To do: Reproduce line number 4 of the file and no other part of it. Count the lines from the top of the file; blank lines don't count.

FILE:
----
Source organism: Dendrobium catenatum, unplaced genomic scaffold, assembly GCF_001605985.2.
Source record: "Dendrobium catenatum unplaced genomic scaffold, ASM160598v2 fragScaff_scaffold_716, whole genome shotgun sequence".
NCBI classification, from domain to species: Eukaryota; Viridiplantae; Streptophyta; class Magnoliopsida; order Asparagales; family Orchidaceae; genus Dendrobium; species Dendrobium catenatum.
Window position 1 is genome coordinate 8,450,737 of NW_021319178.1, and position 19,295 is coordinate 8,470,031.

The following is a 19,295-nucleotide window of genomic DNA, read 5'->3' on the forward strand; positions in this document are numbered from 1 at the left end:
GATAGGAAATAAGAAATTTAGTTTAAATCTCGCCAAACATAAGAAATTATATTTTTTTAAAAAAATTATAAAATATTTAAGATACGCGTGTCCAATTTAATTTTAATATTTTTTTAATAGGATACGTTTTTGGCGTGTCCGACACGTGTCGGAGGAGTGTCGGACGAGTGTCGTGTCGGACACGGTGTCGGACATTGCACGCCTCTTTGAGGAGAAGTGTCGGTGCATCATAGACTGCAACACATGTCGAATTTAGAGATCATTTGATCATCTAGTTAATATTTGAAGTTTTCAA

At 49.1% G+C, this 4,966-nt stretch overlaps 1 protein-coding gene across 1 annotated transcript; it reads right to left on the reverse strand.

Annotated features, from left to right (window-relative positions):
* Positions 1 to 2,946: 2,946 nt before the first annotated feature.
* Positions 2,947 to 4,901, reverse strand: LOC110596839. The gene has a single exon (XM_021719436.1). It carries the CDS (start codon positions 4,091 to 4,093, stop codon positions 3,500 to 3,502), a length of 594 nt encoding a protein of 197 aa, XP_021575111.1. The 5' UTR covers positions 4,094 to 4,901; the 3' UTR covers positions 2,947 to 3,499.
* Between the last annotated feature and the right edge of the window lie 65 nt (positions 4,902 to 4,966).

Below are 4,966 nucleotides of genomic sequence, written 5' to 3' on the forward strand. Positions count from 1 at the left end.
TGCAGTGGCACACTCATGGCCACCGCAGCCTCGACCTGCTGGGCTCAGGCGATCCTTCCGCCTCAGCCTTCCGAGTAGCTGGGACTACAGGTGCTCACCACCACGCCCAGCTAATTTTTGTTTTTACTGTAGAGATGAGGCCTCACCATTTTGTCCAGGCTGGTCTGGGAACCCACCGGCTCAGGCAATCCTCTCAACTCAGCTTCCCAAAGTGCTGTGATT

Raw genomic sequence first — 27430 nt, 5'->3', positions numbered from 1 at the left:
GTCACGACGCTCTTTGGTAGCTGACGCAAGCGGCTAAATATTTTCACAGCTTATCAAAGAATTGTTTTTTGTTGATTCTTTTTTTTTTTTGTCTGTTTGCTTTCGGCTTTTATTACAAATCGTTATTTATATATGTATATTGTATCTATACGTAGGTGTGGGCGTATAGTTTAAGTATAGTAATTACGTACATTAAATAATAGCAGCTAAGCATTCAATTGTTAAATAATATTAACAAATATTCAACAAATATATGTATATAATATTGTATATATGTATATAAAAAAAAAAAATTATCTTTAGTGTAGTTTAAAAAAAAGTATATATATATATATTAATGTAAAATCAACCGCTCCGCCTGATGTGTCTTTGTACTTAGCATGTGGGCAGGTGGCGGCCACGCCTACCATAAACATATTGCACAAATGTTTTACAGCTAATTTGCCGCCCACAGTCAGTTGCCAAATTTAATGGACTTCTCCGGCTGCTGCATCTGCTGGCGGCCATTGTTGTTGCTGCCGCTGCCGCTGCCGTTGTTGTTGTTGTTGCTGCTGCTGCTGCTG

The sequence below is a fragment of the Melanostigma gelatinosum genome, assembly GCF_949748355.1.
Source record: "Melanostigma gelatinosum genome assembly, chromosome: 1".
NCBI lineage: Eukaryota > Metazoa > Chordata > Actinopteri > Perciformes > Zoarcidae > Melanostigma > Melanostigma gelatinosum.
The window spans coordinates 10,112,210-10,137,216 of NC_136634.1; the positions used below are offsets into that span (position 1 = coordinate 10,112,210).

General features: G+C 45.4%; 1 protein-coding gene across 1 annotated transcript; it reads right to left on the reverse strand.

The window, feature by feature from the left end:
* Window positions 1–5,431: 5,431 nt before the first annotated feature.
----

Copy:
Window position 1 is genome coordinate 8,450,737 of NW_021319178.1, and position 19,295 is coordinate 8,470,031.